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I Am A Hunter

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By Pete Rogers

In a world where trophies are celebrated by measuring tapes and adventures, where testosterone trumps skill, and where experience is entrusted to paid guides, I choose to measure my time afield differently. I know I am not alone. I along with a few others measure our time afield by the process. It’s about the being there, the pursuit, and the challenge of hunting and hunting well. Antlers, beards, horns, skulls and skins are a bonus to the experience of quest.

I like it all – I love to hunt whitetail and mule deer, moose, turkey, squirrel, rabbit, quail, pheasant, ducks, geese, pigs, and exotics. You name it; I love it all. I like shooting bows and arrows, both compounds and traditional. I like shooting rifles, shotguns and pistols. The sheer sight of muzzleloaders, antiques and brand new right out of the box makes me drool. I love soft plinking rimfires and big bores that should never be shot against one’s shoulder. I love the smoke cloud of an old flintlock and the recoil from a big pistol.

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I love the feel of an old smoothbore as it rises effortlessly to my cheek and the distinct bang it makes when the trigger is eased. I like big gauges and small bores from big powerful 10 gauges to light 20’s and the small 28 gauge and 410 bore. I love the sight picture of good optics nestled atop a fine centerfire bolt action. I love the smooth draw of a longbow loaded with cedar arrows and the lightning fast speed with which modern compounds fling carbon arrows through my quarry.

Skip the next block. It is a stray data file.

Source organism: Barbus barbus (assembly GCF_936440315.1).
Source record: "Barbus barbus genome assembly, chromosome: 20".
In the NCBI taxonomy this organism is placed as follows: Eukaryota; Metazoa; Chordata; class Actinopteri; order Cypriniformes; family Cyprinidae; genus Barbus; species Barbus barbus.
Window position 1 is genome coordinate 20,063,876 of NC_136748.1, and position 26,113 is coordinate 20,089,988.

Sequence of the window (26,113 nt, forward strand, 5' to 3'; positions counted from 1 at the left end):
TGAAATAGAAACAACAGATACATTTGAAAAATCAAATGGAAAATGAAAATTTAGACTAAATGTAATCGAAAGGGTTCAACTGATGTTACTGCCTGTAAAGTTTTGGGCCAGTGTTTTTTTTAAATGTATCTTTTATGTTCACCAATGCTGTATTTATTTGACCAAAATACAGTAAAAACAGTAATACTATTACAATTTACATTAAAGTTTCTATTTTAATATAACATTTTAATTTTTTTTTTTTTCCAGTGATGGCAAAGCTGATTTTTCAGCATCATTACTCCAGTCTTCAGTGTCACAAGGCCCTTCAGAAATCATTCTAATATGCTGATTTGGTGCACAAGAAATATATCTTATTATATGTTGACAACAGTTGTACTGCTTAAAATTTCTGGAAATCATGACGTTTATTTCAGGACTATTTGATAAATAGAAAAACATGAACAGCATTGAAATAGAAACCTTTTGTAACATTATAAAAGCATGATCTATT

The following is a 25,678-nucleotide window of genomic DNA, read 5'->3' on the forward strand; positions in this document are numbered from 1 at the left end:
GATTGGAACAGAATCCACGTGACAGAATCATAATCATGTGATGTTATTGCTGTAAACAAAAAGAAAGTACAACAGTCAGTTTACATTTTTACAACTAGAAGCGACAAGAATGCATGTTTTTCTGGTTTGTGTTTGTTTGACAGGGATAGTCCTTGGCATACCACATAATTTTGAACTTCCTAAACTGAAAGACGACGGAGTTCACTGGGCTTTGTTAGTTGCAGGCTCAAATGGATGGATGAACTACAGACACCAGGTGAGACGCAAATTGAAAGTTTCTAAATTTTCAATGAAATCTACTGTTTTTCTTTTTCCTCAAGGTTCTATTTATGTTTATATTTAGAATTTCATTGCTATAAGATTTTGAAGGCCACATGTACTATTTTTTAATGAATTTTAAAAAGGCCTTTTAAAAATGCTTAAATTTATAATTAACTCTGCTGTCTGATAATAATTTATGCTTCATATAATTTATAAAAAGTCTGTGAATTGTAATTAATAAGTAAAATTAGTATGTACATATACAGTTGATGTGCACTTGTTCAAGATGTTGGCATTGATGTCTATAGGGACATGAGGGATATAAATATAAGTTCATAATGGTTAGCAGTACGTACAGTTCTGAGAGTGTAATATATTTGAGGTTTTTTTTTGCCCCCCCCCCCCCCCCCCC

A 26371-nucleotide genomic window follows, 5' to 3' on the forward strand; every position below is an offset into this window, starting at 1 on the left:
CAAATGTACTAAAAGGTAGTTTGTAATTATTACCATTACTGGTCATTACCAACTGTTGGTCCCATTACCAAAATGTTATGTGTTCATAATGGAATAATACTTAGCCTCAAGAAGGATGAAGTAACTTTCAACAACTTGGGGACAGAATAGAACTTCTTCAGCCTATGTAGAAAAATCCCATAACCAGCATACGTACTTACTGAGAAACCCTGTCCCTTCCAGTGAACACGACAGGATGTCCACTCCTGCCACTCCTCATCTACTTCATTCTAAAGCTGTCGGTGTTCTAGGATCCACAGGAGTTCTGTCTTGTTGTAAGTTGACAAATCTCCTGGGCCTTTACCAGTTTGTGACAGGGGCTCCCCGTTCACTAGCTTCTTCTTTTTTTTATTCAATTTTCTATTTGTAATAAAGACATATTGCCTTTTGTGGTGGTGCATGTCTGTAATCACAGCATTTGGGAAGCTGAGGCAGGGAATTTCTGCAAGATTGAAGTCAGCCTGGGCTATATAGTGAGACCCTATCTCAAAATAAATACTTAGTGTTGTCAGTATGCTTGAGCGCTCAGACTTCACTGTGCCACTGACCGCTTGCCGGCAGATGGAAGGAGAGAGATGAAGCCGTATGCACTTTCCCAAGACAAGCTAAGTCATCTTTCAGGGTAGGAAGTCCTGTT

I love relaxing in comfortable ladder stands and nestling on the ground against a giant oak. I love still-hunting to within feet of an unsuspecting buck, and wandering through ridges, breech open across my arm in hopes an old grouse would rise against a morning sky. I love wading through black water swamps whose swollen cypress mark time in centuries instead of minutes. And I enjoy sitting in a well-constructed blind, complete with stove and heaters.

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I enjoy plodding through briar thick coverts and across vast prairies behind well trained dogs whose ability to sniff out birds allows me to become entranced with their dance. When that occurs I often forget why I am there in the first place. I love the sounds of hounds hot on the trail of ‘coon, deer, or rabbit, and the sight of a flush from a hillside grouse, CRP pheasant, or the rare wild bobwhite. I love the close working of a fine setter or a long roaming pointer and their statue-still points that show me where the birds are.